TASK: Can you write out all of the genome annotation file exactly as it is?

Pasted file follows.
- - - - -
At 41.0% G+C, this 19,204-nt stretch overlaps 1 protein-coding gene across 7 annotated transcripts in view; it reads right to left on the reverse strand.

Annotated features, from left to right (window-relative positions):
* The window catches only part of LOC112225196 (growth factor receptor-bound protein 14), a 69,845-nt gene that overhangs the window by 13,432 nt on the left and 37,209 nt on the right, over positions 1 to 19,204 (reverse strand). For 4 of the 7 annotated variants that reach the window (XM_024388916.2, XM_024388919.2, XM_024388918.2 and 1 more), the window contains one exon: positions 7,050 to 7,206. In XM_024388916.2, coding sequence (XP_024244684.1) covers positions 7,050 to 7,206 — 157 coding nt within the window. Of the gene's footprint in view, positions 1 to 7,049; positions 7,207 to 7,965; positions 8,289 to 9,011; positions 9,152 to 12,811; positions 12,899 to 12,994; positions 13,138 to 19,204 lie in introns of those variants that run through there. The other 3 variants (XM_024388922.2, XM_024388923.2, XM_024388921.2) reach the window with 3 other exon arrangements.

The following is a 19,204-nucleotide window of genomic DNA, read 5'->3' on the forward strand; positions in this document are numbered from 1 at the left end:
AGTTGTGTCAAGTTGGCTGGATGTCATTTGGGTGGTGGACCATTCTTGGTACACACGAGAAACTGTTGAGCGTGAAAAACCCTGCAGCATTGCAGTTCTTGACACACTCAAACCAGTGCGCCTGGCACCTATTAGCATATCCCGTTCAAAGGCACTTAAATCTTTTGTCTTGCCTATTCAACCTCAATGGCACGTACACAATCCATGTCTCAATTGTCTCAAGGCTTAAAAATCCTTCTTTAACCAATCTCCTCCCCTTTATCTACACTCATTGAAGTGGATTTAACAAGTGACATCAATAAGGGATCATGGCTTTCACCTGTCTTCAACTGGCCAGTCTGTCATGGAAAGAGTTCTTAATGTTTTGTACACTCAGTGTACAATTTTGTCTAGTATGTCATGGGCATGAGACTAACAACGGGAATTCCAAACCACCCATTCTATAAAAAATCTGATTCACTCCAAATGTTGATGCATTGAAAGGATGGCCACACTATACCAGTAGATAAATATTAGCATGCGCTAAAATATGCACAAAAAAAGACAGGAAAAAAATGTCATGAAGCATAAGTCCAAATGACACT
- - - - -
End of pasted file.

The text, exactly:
At 41.0% G+C, this 19,204-nt stretch overlaps 1 protein-coding gene across 7 annotated transcripts in view; it reads right to left on the reverse strand.

Annotated features, from left to right (window-relative positions):
* The window catches only part of LOC112225196 (growth factor receptor-bound protein 14), a 69,845-nt gene that overhangs the window by 13,432 nt on the left and 37,209 nt on the right, over positions 1 to 19,204 (reverse strand). For 4 of the 7 annotated variants that reach the window (XM_024388916.2, XM_024388919.2, XM_024388918.2 and 1 more), the window contains one exon: positions 7,050 to 7,206. In XM_024388916.2, coding sequence (XP_024244684.1) covers positions 7,050 to 7,206 — 157 coding nt within the window. Of the gene's footprint in view, positions 1 to 7,049; positions 7,207 to 7,965; positions 8,289 to 9,011; positions 9,152 to 12,811; positions 12,899 to 12,994; positions 13,138 to 19,204 lie in introns of those variants that run through there. The other 3 variants (XM_024388922.2, XM_024388923.2, XM_024388921.2) reach the window with 3 other exon arrangements.

The following is a 19,204-nucleotide window of genomic DNA, read 5'->3' on the forward strand; positions in this document are numbered from 1 at the left end:
AGTTGTGTCAAGTTGGCTGGATGTCATTTGGGTGGTGGACCATTCTTGGTACACACGAGAAACTGTTGAGCGTGAAAAACCCTGCAGCATTGCAGTTCTTGACACACTCAAACCAGTGCGCCTGGCACCTATTAGCATATCCCGTTCAAAGGCACTTAAATCTTTTGTCTTGCCTATTCAACCTCAATGGCACGTACACAATCCATGTCTCAATTGTCTCAAGGCTTAAAAATCCTTCTTTAACCAATCTCCTCCCCTTTATCTACACTCATTGAAGTGGATTTAACAAGTGACATCAATAAGGGATCATGGCTTTCACCTGTCTTCAACTGGCCAGTCTGTCATGGAAAGAGTTCTTAATGTTTTGTACACTCAGTGTACAATTTTGTCTAGTATGTCATGGGCATGAGACTAACAACGGGAATTCCAAACCACCCATTCTATAAAAAATCTGATTCACTCCAAATGTTGATGCATTGAAAGGATGGCCACACTATACCAGTAGATAAATATTAGCATGCGCTAAAATATGCACAAAAAAAGACAGGAAAAAAATGTCATGAAGCATAAGTCCAAATGACACT